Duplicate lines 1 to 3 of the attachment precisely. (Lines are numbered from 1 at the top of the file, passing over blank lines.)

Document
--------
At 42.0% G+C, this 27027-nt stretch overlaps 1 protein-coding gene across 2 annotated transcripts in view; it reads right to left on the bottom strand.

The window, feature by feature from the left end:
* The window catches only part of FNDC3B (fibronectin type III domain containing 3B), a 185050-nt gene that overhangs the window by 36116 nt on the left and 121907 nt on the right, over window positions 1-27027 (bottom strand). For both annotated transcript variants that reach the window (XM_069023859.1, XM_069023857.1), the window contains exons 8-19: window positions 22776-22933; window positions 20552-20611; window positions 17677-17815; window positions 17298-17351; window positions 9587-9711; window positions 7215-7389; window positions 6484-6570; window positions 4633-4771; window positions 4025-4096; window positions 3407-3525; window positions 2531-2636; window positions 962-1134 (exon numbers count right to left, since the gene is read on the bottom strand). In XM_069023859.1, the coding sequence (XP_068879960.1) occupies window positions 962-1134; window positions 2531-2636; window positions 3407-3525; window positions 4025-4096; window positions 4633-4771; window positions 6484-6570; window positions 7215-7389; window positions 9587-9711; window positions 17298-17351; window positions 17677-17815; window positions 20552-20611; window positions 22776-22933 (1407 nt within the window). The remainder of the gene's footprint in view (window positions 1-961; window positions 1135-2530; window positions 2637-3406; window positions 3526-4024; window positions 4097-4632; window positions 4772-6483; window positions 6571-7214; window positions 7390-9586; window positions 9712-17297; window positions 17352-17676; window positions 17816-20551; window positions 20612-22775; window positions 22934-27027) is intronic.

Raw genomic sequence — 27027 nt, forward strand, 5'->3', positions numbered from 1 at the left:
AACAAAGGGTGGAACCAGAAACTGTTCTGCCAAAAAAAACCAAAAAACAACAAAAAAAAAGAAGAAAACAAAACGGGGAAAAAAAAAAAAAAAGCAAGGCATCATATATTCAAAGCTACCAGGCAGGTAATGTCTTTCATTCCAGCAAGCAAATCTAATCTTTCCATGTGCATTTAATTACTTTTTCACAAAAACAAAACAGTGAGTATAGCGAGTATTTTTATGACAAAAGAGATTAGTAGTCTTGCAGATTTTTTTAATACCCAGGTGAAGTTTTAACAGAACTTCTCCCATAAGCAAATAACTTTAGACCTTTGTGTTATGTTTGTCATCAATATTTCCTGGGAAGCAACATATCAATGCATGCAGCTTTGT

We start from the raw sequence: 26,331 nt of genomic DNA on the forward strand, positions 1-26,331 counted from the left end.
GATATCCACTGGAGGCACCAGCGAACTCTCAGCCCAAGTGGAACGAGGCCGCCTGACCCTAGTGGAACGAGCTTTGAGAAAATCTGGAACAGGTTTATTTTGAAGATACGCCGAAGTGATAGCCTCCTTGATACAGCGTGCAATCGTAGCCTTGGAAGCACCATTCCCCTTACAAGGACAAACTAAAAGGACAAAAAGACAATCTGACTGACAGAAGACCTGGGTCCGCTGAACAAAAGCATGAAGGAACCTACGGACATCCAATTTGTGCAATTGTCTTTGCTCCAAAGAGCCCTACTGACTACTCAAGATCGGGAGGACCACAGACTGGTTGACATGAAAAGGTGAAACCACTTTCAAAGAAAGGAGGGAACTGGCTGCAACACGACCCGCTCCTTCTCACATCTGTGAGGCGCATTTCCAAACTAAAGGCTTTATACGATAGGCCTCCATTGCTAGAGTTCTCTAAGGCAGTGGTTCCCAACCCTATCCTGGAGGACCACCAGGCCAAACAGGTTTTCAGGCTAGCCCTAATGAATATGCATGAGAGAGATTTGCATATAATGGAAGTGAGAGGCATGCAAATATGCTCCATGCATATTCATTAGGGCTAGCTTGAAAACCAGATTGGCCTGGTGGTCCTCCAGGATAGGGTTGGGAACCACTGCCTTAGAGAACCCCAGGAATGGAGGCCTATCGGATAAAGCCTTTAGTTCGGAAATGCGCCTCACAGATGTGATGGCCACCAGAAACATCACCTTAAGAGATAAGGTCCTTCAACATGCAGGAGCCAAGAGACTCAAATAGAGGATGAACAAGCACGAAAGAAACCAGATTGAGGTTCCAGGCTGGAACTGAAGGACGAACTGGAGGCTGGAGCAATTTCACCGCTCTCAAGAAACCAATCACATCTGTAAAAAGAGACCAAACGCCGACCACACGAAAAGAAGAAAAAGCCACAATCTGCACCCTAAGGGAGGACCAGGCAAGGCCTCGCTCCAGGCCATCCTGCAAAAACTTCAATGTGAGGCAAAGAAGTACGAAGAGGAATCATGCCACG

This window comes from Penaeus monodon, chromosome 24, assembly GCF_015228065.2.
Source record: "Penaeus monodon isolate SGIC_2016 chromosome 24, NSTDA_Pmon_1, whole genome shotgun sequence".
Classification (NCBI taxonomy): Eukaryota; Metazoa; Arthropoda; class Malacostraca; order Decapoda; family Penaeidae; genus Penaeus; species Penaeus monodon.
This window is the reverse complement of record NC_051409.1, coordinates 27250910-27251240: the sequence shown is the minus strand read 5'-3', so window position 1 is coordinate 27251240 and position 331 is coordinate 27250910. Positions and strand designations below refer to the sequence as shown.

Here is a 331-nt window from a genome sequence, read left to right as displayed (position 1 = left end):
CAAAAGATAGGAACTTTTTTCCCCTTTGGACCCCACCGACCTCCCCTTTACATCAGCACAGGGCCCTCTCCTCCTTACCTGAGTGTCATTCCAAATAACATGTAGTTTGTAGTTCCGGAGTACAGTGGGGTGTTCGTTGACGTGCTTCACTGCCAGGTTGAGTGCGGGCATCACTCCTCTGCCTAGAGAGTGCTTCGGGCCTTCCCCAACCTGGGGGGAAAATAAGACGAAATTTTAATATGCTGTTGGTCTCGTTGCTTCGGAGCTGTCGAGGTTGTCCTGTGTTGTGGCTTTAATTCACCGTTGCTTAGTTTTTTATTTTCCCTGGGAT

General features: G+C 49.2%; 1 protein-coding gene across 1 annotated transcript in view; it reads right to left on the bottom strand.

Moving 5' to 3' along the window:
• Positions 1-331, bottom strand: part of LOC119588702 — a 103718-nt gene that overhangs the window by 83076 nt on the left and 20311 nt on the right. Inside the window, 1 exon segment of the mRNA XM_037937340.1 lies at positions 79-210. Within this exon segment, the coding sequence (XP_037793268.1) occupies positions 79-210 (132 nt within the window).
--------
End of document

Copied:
At 42.0% G+C, this 27027-nt stretch overlaps 1 protein-coding gene across 2 annotated transcripts in view; it reads right to left on the bottom strand.

The window, feature by feature from the left end:
* The window catches only part of FNDC3B (fibronectin type III domain containing 3B), a 185050-nt gene that overhangs the window by 36116 nt on the left and 121907 nt on the right, over window positions 1-27027 (bottom strand). For both annotated transcript variants that reach the window (XM_069023859.1, XM_069023857.1), the window contains exons 8-19: window positions 22776-22933; window positions 20552-20611; window positions 17677-17815; window positions 17298-17351; window positions 9587-9711; window positions 7215-7389; window positions 6484-6570; window positions 4633-4771; window positions 4025-4096; window positions 3407-3525; window positions 2531-2636; window positions 962-1134 (exon numbers count right to left, since the gene is read on the bottom strand). In XM_069023859.1, the coding sequence (XP_068879960.1) occupies window positions 962-1134; window positions 2531-2636; window positions 3407-3525; window positions 4025-4096; window positions 4633-4771; window positions 6484-6570; window positions 7215-7389; window positions 9587-9711; window positions 17298-17351; window positions 17677-17815; window positions 20552-20611; window positions 22776-22933 (1407 nt within the window). The remainder of the gene's footprint in view (window positions 1-961; window positions 1135-2530; window positions 2637-3406; window positions 3526-4024; window positions 4097-4632; window positions 4772-6483; window positions 6571-7214; window positions 7390-9586; window positions 9712-17297; window positions 17352-17676; window positions 17816-20551; window positions 20612-22775; window positions 22934-27027) is intronic.